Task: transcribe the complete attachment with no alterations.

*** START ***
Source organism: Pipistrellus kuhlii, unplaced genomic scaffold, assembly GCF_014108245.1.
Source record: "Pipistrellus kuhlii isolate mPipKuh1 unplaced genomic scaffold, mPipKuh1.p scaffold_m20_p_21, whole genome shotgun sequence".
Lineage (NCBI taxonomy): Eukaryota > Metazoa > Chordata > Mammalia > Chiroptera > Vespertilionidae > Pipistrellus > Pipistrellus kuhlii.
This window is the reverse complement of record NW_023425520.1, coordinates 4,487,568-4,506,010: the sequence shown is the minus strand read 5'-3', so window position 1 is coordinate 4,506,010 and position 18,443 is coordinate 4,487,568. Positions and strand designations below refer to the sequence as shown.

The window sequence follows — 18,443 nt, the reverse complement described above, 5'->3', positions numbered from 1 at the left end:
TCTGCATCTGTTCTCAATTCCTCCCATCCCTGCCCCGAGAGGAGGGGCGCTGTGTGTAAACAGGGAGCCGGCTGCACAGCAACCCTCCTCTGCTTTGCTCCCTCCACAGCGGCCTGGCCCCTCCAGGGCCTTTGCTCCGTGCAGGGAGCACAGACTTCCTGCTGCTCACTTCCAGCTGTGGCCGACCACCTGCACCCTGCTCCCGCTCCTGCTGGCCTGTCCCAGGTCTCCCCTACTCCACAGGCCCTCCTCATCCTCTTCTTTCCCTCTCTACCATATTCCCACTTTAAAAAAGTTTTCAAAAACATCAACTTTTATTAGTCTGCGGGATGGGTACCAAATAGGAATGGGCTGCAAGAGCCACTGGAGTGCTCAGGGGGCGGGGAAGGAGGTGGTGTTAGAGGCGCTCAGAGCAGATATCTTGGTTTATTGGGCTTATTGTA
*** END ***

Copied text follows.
Source organism: Pipistrellus kuhlii, unplaced genomic scaffold, assembly GCF_014108245.1.
Source record: "Pipistrellus kuhlii isolate mPipKuh1 unplaced genomic scaffold, mPipKuh1.p scaffold_m20_p_21, whole genome shotgun sequence".
Lineage (NCBI taxonomy): Eukaryota > Metazoa > Chordata > Mammalia > Chiroptera > Vespertilionidae > Pipistrellus > Pipistrellus kuhlii.
This window is the reverse complement of record NW_023425520.1, coordinates 4,487,568-4,506,010: the sequence shown is the minus strand read 5'-3', so window position 1 is coordinate 4,506,010 and position 18,443 is coordinate 4,487,568. Positions and strand designations below refer to the sequence as shown.

The window sequence follows — 18,443 nt, the reverse complement described above, 5'->3', positions numbered from 1 at the left end:
TCTGCATCTGTTCTCAATTCCTCCCATCCCTGCCCCGAGAGGAGGGGCGCTGTGTGTAAACAGGGAGCCGGCTGCACAGCAACCCTCCTCTGCTTTGCTCCCTCCACAGCGGCCTGGCCCCTCCAGGGCCTTTGCTCCGTGCAGGGAGCACAGACTTCCTGCTGCTCACTTCCAGCTGTGGCCGACCACCTGCACCCTGCTCCCGCTCCTGCTGGCCTGTCCCAGGTCTCCCCTACTCCACAGGCCCTCCTCATCCTCTTCTTTCCCTCTCTACCATATTCCCACTTTAAAAAAGTTTTCAAAAACATCAACTTTTATTAGTCTGCGGGATGGGTACCAAATAGGAATGGGCTGCAAGAGCCACTGGAGTGCTCAGGGGGCGGGGAAGGAGGTGGTGTTAGAGGCGCTCAGAGCAGATATCTTGGTTTATTGGGCTTATTGTA